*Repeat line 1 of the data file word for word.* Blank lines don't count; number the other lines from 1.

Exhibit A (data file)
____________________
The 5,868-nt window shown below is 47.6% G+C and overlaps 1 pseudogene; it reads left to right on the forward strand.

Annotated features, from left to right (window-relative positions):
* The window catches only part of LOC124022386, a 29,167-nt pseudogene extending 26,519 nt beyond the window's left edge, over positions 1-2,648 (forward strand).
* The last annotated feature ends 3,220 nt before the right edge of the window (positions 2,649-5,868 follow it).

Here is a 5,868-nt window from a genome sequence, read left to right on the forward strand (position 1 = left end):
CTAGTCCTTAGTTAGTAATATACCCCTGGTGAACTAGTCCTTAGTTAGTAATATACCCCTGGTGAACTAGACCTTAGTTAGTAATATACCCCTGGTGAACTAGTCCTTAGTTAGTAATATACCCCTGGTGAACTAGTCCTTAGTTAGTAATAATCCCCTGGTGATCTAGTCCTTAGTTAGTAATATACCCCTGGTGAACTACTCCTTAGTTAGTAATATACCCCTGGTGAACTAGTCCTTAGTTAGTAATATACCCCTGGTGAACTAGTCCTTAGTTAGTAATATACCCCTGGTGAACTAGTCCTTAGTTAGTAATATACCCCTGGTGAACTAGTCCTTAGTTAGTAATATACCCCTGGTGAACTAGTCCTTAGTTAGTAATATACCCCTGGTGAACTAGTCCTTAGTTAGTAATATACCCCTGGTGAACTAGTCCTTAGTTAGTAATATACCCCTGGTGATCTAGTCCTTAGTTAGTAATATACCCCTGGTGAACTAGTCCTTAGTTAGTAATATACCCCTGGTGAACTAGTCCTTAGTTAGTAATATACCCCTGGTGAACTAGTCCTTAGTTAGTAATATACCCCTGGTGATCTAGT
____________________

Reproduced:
The 5,868-nt window shown below is 47.6% G+C and overlaps 1 pseudogene; it reads left to right on the forward strand.